The art scene in Nashville also has a lot to offer Nashville-area retirees, including the Cheekwood Estates and Gardens which boasts 55 acres of botanical gardens.   In addition to the gardens and art displays, Cheekwood has year-round activities and offers a variety of attractive membership options, offering a discount to seniors.  Art galleries – while perhaps not competing with major metropolitan areas – nevertheless offers a variety of options for the art enthusiast throughout the year.  Frist Art Museum offers a rotating schedule of exhibitions and is housed in a cool art deco building that was formerly home to Nashville’s primary post office.  In addition to being home to The Frist, the city’s art crawl is a fun time to stroll through 20 or more art venues throughout spots in downtown. 

The only thing that you could even argue is as big as music in this city is sports.  Historically, Nashville is not known for its sports teams, but the way the sports culture has grown in just the last 15 to 20 years is remarkable.  Nashville is the home to four professional sports teams: football (NFL’s Titans), hockey (NHL’s Predators), baseball (Pacific Coast League’s (AAA) Sounds), and soccer (with the recent addition of Nashville SC to the MLS).  Very few cities in the country can make such a claim – especially a city of Nashville’s size.  While larger U.S. cities have similar sports teams, the ticket availability per capita is quite nice, helping to keep the ticket prices down. (For those NBA fans, you can always get your fix down the road just a few hours west in Memphis.)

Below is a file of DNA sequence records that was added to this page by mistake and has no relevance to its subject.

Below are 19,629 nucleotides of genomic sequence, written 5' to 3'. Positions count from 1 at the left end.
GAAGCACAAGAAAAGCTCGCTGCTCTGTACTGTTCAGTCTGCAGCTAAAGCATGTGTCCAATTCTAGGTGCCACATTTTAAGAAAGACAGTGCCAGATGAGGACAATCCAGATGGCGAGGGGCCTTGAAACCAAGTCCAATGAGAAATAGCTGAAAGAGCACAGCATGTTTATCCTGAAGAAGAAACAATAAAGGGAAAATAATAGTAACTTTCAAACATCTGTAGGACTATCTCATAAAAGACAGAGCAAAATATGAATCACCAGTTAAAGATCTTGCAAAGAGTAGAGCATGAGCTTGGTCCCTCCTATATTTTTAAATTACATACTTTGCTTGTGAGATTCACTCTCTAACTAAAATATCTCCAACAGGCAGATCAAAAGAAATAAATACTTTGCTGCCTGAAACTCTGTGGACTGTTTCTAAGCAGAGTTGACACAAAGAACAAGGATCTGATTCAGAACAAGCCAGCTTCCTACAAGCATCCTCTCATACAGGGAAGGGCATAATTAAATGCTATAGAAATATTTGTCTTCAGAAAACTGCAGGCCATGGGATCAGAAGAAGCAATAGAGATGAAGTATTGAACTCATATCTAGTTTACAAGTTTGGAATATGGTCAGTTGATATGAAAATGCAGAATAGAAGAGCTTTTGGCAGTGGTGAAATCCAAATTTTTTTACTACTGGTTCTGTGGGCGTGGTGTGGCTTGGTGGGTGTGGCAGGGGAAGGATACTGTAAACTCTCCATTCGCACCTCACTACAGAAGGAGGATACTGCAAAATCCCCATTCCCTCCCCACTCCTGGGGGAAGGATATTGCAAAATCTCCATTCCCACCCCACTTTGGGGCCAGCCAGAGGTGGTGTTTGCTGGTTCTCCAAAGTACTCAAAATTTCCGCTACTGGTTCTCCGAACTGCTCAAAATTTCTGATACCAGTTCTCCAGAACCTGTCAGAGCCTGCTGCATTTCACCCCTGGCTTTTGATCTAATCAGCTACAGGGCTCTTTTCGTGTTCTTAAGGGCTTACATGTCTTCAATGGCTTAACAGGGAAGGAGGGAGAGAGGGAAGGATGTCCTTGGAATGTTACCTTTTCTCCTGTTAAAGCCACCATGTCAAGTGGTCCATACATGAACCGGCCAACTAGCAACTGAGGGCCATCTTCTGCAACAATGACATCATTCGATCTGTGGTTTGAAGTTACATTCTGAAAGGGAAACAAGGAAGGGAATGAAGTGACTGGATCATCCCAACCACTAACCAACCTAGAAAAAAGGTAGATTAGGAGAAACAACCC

In addition to offering professional sports, Nashville is home to solid college sports programs including SEC’s Vanderbilt University (great baseball, solid men’s and women’s basketball at times, and fun football), Middle Tennessee State University in Murfreesboro (which boasts a solid and rising football program and solid basketball program in Conference USA), Belmont University (great college basketball in The Ohio Valley Conference), and Lipscomb University (a rising college basketball power in The Atlantic Sun).  Even if you do not become a diehard Vanderbilt football fan, attending SEC games and taking in all of the pageantry will provide quality entertainment in your retirement years. 

As you can see, no matter what you like to do for entertainment, you are guaranteed to find it somewhere in Nashville or Middle Tennessee. 

Four Seasons and Mild Winters Make Nashville Very Livable

Arguably one of the best aspects of living in Nashville is the weather.  Living in Tennessee you will really get the chance to truly experience all four seasons.  Overall, the temperatures usually maintain a pretty moderate level and never get too extreme.  When you look at the average monthly temperature, the lows never drop below 27 degrees and the highs never exceed 89 degrees.